To enable the low viscosity resin infiltration is mandatory to perform an enamel surface pre-treatment, in order to eliminate or perforate the white spot surface area, whose thickness is from 20 to 50 μm. This has been considered by some authors as an obstacle to reach an effective monomers penetration to the lesion body [16] [24] [25] . According to Hyun-Kyung et al. (2014), who compared the use of 15% HCl v/s 37% orthophosphoric acid application, removal of surface enamel values were greater for HCl (36 μm ± 7.6 μm) than orthophosphoric acid (13 μm ± 2.7 μm) [25] . Even though they demonstrated that infiltrant penetration increases with pre-treatment with Hydrochloric acid, we believe that the surface layer preservation is important for the treatment results predictability. The 15% hydrochloric acid application for 2 min could remove more hydroxyapatite crystals than necessary or even eliminate completely the enamel surface, for this reason we should opt for a less aggressive pre-treatment that improves the permeability, avoiding the complete removal of enamel surface layer.

Resin composition is an important issue, since it is related with its penetration ability. Regarding proportion and monomers types, ICON infiltratedTM has a high content of TEGDMA, a low viscosity monomer and low molecular weight, with high conversion degree [12] [26] . These properties confer a great potential for penetration, however although it is hydrophobic, its water sorption capacity make it more susceptible to be hydrolyzed within on oral environment [27] .

XP-BondTM Adhesive System has a high fluidity, despite its content of UDMA and TEGDMA, both with high molecular weight and hydrophobic, with limited water solubility. It contains HEMA, a low molecular weight and hydrophilic monomer, with low viscosity and high water sorption ability therefore more vulnerable to hydrolysis [28] .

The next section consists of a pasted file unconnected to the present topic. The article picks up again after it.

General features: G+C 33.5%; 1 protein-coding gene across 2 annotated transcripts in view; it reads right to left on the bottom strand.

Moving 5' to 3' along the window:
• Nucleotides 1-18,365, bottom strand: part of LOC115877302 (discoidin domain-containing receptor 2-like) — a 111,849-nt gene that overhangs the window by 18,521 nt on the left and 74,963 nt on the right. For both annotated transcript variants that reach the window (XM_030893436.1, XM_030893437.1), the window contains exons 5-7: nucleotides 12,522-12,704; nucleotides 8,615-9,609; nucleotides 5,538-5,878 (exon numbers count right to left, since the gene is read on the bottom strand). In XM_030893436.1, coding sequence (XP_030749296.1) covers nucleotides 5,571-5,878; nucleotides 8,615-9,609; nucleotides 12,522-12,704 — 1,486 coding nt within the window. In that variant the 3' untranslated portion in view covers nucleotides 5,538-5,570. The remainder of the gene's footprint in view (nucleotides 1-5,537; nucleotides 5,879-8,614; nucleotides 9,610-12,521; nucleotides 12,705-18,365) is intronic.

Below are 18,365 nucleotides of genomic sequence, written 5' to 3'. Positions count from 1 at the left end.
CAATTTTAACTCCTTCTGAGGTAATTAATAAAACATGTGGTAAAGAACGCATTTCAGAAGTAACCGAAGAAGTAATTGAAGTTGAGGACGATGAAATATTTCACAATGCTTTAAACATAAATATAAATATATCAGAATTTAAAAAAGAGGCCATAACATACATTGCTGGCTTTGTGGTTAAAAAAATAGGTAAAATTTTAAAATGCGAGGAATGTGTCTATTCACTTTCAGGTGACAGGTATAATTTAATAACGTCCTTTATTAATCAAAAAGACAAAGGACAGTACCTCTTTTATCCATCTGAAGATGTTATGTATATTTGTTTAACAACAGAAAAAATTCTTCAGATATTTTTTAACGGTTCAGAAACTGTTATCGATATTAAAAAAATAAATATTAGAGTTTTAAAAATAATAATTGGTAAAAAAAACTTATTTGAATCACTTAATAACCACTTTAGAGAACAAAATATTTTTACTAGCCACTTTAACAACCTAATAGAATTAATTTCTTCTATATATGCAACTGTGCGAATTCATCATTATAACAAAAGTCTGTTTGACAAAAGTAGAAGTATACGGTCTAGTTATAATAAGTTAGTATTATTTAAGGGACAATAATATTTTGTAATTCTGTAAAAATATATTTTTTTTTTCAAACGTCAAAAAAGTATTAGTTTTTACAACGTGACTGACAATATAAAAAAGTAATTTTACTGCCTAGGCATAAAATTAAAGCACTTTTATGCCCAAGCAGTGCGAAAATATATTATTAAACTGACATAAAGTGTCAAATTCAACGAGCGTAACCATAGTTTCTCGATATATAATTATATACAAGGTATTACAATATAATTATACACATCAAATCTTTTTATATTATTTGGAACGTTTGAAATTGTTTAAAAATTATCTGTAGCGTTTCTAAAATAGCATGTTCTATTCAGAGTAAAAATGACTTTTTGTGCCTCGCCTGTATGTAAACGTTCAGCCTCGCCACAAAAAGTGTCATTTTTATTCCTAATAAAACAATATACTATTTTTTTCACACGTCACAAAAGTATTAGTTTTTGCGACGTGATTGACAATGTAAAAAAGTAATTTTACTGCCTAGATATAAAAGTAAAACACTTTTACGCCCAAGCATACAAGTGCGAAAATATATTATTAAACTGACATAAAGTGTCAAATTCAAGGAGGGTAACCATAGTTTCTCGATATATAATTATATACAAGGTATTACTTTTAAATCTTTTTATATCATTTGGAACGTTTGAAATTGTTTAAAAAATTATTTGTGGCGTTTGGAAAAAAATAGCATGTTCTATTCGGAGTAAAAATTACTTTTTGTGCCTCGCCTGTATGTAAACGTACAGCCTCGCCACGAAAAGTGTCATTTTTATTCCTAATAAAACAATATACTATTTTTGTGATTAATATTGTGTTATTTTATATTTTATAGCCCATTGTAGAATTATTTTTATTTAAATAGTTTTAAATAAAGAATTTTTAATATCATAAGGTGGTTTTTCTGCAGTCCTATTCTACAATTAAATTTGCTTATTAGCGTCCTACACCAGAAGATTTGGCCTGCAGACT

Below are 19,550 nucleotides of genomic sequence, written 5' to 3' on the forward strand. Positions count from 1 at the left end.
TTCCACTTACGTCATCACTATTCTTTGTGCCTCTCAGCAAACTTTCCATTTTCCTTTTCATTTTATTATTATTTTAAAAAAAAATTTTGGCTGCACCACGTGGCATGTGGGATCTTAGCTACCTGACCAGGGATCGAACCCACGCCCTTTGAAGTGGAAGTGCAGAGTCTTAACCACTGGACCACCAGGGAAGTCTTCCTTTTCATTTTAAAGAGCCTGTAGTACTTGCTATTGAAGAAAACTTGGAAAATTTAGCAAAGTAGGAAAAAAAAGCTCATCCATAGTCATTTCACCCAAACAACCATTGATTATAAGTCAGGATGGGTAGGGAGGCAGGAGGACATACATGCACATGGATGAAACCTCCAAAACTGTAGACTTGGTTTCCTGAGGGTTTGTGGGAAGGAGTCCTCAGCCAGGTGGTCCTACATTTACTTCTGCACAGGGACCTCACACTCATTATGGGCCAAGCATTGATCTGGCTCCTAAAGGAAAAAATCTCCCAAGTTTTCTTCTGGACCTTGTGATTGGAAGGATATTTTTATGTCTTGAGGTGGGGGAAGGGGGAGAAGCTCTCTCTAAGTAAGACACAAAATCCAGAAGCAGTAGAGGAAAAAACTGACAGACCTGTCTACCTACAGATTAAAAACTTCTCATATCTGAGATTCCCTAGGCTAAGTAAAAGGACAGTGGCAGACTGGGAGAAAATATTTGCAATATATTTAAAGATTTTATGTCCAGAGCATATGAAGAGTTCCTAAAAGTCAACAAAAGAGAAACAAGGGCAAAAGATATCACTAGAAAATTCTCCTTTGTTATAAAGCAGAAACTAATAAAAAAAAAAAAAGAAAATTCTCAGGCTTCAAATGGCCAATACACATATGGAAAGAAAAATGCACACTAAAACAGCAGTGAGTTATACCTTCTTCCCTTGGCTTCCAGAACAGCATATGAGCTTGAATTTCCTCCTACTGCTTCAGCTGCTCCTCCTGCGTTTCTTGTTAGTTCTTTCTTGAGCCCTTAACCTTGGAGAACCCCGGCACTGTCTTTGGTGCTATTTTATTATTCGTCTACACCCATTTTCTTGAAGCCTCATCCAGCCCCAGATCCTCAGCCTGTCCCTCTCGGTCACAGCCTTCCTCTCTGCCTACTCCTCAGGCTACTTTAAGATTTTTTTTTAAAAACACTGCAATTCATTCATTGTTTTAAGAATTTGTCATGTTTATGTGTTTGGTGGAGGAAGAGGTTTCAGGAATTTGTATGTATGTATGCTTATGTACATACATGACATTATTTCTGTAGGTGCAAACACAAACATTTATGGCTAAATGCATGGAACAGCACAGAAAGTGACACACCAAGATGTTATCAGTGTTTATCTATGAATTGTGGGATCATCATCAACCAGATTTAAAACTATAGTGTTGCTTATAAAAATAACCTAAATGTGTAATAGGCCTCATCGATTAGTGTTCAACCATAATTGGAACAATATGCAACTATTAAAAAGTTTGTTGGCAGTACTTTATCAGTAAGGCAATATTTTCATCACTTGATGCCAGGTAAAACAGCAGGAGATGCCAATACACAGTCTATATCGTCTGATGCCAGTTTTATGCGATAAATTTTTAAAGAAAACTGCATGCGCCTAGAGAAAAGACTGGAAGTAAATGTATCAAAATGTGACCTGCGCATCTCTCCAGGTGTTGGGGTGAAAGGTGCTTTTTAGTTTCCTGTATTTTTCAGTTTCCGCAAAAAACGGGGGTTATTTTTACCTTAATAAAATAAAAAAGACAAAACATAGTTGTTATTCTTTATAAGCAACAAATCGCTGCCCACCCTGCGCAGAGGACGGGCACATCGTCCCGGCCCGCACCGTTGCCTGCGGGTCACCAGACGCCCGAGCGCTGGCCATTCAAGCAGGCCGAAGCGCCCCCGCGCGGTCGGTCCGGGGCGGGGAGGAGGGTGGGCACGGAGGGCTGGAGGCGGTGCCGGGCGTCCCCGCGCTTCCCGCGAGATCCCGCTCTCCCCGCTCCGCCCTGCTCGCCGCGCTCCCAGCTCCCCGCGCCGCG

Single Bond 2TM adhesive is composed principally of Bis-GMA, a high molecular weight and highly viscous monomer, and also HEMA, that improves its fluidity [12] [28] . With the purpose of improving the mechanical properties and reducing polymerization shrinkage, Single Bond 2TM has in its composition colloidal silica as a filler, which could modify resin viscosity, in detriment to the infiltration process, this could explain the lower values reached for resin tag length [12] .

In order to get adhesion on moisture conditions and increase fluidity, adhesive systems have solvents in their composition but these could affect their polymerization degree and their mechanical properties. The kind of solvent in tested adhesives systems could also influence on depth penetration [12] [29] .

As well as the penetration capability of an infiltrant is an important issue to achieve positive results in stopping the progression of incipient lesions, there are other factors that also affect the efficacy of these materials and should be analyzed, such as resin tags density, sealing quality, resistance to acid attack, surface micro-hardness, the effectiveness and stability over the long term.

5. Conclusions

Under the tested experimental conditions, ICON resin infiltrant obtained the deepest penetration of artificial caries with a mean value of 82.66 μm (SD = 26.82 μm). There were significant differences among ICON and conventional adhesive systems (p < 0.05).

The XP-BondTM and Single Bond 2TM adhesive systems reached a penetration mean value of 58.53 μm (SD = 29.33 μm) and 44.83 μm, (SD = 32.45 μm) respectively, without a significant difference between them. Despite ICON efficacy in penetration, pre-treatment with hydrochloric acid for 2 minutes, removes the enamel surface layer.

Clinical Relevance: Micro-invasive therapies are relevant in order to avoid healthy dental tissue destruction. The knowledge and understanding of physical and biological behavior of these materials is priority for an advanced dental practice.

Funding

This work was partially financed by Colgate-Palmolive Grant.

Conflicts of Interest

The authors declare no conflicts of interest.

Cite this paper

Zamorano, X. , Valenzuela, V. , Daniels, A. and Iturain, A. (2017) SEM Comparison of Penetration in Artificial White Spots Lesion between an Infiltrant Resin and Two Adhesive Systems. Open Journal of Stomatology, 7, 147-157. doi: 10.4236/ojst.2017.73010.